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Posts tagged Cuando River

Bodies of Water and Wetlands of South-Central Africa

19S 23.0E

September 17th, 2009 Category: Lakes, Rivers

Botswana, Zimbabwe and Zambia - June 21st, 2009

Botswana, Zimbabwe and Zambia - June 21st, 2009

Numerous important bodies of water and wetlands areas are visible in this fine, cloud-free image of Botswana, Angola, Zimbabwe, Zambia and the Caprivi Strip zone of Namibia.

In Botswana, which occupies the lower portion of the image, the Okavango River and Delta can be seen on the left, and the Makgadikgadi Salt Pans to the right.

Above the Okavango Delta is the Cuando River, which leads to a place known as Africa’s “Four Corners”, as Namibia, Botswana, Angola and Zambia share a quadruple frontier near the triangular swampy area visible northeast of the delta.

The upper portion of the image contains the Zambezi River and Barotse Floodplain in Zambia in the top left quadrant and Lake Kariba, on the border between Zambia and Zimbabwe, in the top right quadrant.

The Caprivi Strip and Africa’s “Four Corners”

17.5S 23.7E

June 29th, 2009 Category: Rivers, Snapshots

Africa's "Four Corners" - June 21st, 2009

Africa's "Four Corners" - June 21st, 2009

The Caprivi Strip cuts horizontally in from the left and across the central band of this image,  ending to the right of the center. It is bordered by the Okavango, Cuando, Chobe and Zambezi rivers. The area is rich in wildlife and has mineral resources.

The strip is a narrow protrusion of Namibia eastwards about 450 km (280 miles), between Botswana on the south, Angola and Zambia to the north, and Okavango Region to the west.

As such, the area has been nicknamed Africa’s “Four Corners”. The site of this quadruple frontier is by the swamp located slightly northeast of the center.

Africa, from Floodplain Wetlands to Dry Salt Flats

20.4S 22.7E

May 30th, 2009 Category: Lakes, Rivers

Angola, Botswana, Zambia and Namibia - May 13th, 2009

Angola, Botswana, Zambia and Namibia - May 13th, 2009

The wet, interior highland of Angola (upper left quadrant) gradually changes into dry savanna in the interior south and southeast of the country (center left). In the south-east, the rivers belong either to the Zambezi system, or, like the Okavango, drain to Lake Ngami.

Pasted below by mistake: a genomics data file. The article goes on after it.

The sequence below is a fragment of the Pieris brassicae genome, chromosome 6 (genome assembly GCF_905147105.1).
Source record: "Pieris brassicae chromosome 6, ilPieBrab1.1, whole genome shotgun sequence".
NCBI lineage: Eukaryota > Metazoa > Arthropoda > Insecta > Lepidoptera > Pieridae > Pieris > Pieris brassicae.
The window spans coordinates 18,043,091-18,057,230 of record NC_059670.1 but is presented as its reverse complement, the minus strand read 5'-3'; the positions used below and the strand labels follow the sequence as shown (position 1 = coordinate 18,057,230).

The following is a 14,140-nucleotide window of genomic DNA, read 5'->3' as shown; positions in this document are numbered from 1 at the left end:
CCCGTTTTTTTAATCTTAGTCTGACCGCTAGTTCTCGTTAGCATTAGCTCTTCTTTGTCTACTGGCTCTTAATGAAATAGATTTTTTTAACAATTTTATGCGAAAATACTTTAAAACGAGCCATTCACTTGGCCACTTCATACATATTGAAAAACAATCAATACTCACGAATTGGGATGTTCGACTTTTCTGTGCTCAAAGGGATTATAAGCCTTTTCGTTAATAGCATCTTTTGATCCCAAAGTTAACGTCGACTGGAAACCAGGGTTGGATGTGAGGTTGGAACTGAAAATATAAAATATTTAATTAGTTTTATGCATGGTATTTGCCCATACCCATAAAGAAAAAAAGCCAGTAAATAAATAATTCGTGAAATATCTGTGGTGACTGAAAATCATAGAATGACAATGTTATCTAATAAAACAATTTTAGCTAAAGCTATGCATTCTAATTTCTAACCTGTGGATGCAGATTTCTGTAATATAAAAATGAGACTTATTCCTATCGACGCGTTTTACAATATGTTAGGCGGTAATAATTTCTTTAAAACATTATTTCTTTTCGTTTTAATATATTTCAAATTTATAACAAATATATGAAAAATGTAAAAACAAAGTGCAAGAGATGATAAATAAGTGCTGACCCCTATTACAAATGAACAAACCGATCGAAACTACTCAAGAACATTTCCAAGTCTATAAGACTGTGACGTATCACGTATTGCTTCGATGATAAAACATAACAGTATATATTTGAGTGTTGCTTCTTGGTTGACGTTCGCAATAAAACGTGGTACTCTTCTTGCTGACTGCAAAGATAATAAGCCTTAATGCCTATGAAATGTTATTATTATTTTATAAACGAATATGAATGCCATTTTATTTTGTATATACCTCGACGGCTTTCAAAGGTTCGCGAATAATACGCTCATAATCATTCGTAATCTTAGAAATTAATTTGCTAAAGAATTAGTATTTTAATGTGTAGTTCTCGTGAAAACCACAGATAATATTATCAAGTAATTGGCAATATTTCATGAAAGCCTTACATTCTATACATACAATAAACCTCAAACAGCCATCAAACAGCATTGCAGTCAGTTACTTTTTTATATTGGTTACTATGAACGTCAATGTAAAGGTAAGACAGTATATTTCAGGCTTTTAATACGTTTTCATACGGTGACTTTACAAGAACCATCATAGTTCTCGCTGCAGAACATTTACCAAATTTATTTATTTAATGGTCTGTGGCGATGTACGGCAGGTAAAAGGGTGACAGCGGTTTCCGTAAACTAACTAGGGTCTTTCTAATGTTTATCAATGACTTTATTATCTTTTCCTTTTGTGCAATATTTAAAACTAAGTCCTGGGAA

Lake Ngami can be observed at the bottom right, just below the Okavango Delta in Botswana.

Visible here as a thick green line north of the Okavango Delta is the Cuando River (alternatively spelled Kwando). This dark green band also marks the border between Angola and Zambia.

The Cuando, which flows into the Zambezi River,  has a wide floodplain.  As with all rivers in south-central Africa its flow varies enormously between the rainy season when it floods and may be several kilometres wide, and the dry season when it may disappear into marshes.

Another river, recognizable as a lighter green line, is visible north of the Cuando. This is the Zambezi River, and the wide green band is an area of wetlands in its Barotse Floodplain, at the end of the rainy season.

Moving southwest to a drier region in the bottom left corner of the image, the Etosha Pan stands out as a white and green area. It is a large endorheic salt pan, forming part of the Kalahari Basin in the north of Namibia. The 120-kilometre-long (75-mile-long) dry lakebed and its surroundings are protected as Etosha National Park, one of Namibia’s largest wildlife parks.

Bodies of Water and Salt Flats in Southern Africa

April 13th, 2009 Category: Snapshots

Africa's "Four Corners" - April 5th, 2009

Africa's "Four Corners" - April 5th, 2009

The countries of Botswana, Namibia, Angola, Zambia and Zimbabwe, can be observed moving counter-clockwise from the lower left. All but Angola have a common border near the center, in a swampy area known as Africa’s “Four Corners”.

Several bodies of waters can be noted, including the Okavango Delta in Botswana (lower left quadrant), the Cuando River in Zambia (upper right quadrant), and a swamp located where the “Four Corners” touch (right of center).

The Makgadikgadi Pan can be found in the lower right quadrant. It is a large salt pan in northern Botswana, the largest salt flat complex in the world, covering 16,000 km2 (6,177.6 sq mi).

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